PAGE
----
The Rory Peck Awards honoured the work of freelancers covering worldwide news and current affairs from Bangladesh, Iraq, Sudan, Syria, the US, Venezuela and Yemen.
Submissions came from across the globe with stories about violence, terrorism, extremisn and the plight of human survival and courage.
Freelancers are at the heart of the Rory Peck Trust’s mission to support those behind the camera in times of crisis. The awards celebrated the dedicated and emotive work by those who risked their lives to ensure their stories were broadcast.
American freelancer Roopa Gogineni was awarded the Rory Peck Award for News Feature for her unique film The Rebel Puppeteers of Sudan which focusses on the creator of a satirical puppet show to share the news of the ongoing conflict in Sudan’s Nuba Mountains.
Gogineni worked under difficult conditions in extreme heat and around constant bombings, her film remains an original and creative.
She filmed in Sudan during 2016, with the piece broadcast by the New York Times. Judges acknowledged Gogineni’s commitment and risk in making the story with little funding and no back-up.
Her unique storytelling was recognised as “original, creative and powerful” because it didn’t show the Sudanese as victims but highlighted the sense of community and connection to the land.
Judges said: “She allowed the story to be told through the protagonists. It takes a really great journalist to be able to pull that off. She found a way to tell a story that is completely unlike traditional ways of telling stories of conflict. It’s a wonderfully original piece.”
Based in Nairobi, Gogineni has worked for the past seven years on life amidst the conflict in East Africa, she accepted the award and said she hoped her film would hold power to those accountable and highlighted the importance to share the conflict to rebuild a healthy and open society.
The Sony Impact Award for Current Affairs was awarded to Deeyah Khan and Darin Prindle for their feature focussing on anti-Muslim propaganda and the far-right violent ideologies for ITV.
White Right: Meeting the Enemy sees Khan sit face-to-face with fascists and racists where she tried to cultivate a friendship with people who openly despised her and her beliefs in order to understand their motives.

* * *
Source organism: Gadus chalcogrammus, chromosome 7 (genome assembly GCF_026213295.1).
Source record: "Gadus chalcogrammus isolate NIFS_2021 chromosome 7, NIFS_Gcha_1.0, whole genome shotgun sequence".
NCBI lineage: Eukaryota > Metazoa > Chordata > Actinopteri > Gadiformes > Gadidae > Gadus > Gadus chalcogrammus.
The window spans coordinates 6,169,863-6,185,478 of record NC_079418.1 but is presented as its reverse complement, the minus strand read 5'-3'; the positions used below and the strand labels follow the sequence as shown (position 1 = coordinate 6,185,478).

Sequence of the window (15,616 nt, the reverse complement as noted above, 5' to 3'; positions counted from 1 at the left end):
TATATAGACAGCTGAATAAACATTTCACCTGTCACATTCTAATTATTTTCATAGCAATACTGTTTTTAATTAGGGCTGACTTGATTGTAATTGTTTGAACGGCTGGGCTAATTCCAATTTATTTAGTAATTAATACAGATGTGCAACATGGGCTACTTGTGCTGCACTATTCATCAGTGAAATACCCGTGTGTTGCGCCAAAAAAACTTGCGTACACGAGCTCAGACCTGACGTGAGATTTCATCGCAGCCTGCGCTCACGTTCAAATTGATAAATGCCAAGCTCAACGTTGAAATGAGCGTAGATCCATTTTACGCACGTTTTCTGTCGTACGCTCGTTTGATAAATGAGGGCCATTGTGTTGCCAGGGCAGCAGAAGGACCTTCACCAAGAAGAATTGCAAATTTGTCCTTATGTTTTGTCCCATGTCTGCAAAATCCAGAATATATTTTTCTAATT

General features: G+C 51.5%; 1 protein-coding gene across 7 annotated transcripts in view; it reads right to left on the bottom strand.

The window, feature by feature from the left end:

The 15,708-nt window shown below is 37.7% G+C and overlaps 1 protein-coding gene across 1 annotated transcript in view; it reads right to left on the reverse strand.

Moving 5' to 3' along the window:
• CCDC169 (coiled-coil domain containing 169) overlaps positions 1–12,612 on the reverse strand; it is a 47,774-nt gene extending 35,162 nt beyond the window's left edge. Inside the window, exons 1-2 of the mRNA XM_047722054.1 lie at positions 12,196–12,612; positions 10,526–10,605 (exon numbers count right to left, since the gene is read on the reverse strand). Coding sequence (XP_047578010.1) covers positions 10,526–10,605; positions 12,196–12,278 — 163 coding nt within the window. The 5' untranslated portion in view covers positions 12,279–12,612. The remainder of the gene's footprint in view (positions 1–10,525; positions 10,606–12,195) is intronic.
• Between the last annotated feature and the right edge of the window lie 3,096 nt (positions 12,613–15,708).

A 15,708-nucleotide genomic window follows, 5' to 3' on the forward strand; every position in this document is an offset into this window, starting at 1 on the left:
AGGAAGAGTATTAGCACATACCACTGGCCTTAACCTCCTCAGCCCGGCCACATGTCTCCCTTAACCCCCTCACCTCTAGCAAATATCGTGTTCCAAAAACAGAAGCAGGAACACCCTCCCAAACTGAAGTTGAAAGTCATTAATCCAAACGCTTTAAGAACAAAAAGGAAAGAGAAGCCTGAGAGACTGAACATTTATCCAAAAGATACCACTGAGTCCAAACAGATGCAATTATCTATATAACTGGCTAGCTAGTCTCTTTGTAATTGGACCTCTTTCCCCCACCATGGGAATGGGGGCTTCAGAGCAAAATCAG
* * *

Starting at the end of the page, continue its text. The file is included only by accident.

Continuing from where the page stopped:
Judges said: “The filmmakers put themselves in an extraordinary situation which challenged both the subject and them. They got under the skin of these characters in a way that no-one else has.”
Khan is of Muslim heritage and is passionate about telling stories of extremes and of third-culture spaces, her collaboration with Prindle saw their focus to tell the stories from the margins of society.
Presenting the Award was Sony Professional Solutions Europe Head of Marketing for Media Solutions Stuart Almond who recognised the power of storytelling and thanked the dedicated freelancers for their extraordinary work showcased on the night.
He said: “We must recognise and honour the outstanding work of freelance journalists whose creativity, bravery and sheer determination play an enormously important role in shaping our perception of world events.”
The Rory Peck Award for News was presented to Mikel Konate for his Reuters footage Rescue Mission in the Mediterranean Sea, following a Spanish NGO carry out an arduous, ten-hour rescue mission of migrants in the Mediterranean Sea.
Konate’s footage includes the work of the rescue mission as well as interviews of the migrants recounting their harrowing journey from the Libyan coast.
Described by judges as an astonishing piece of journalism, they said: ”Although it is one snapshot in time, his images reveal so much about the situation right now in the Mediterranean Sea.”
”It’s a story that’s been told before but his footage stands out. It’s beautifully shot throughout; the wide-shots from the dingy and rescue boats, the close ups of a mother and her traumatised child. It’s an astonishing piece of journalism.”
Konate is a video journalist with experience covering politics, social movements, conflicts and crisis for major media outlets including Reuters and CNN.
Maltese freelance investigative journalist Daphne Caruana Galizia was awarded posthumously with The Martin Adler Prize. She was killed by a car bomb near her home in Malta last October.
The special award honours a local freelancer who has made a significant contribution to newsgathering, either through a single story or body of work, but who is largely unrecognised by the international news media. Galizia is the first posthumous recipient of the Prize, which was collected by her son Matthew.
The Rory Peck Trust Chair Sarah Ward-Lilley said: “We chose Daphne as the recipient of this year’s Martin Adler Prize in recognition of her outstanding body of work as a freelance journalist reporting alone on Malta’s most important stories, and in acknowledgement of her extraordinary dedication and courage working under the most challenging of circumstances,”
Hosting the ceremony was Sky News Special Correspondent Alex Crawford and BBC Middle East Editor Jeremy Bowen who thanked the freelancers for their courage and excellence in storytelling, covering stories otherwise not reached by broadcasters.
Rory Peck Trust Director Clothilde Redfern took over from Tina Carr in September. Refern thanked Carr for her for 21 years at the Trust and for transforming the organisation.
She said: “The winners and finalists have shown, freelancers play a crucial role in global newsgathering, accessing stories that can’t be reached and informing our lives through their powerful, eye-witness journalism. The Rory Peck Trust exists to support freelancers so that they can stay safe and continue to report in an increasingly hostile world.”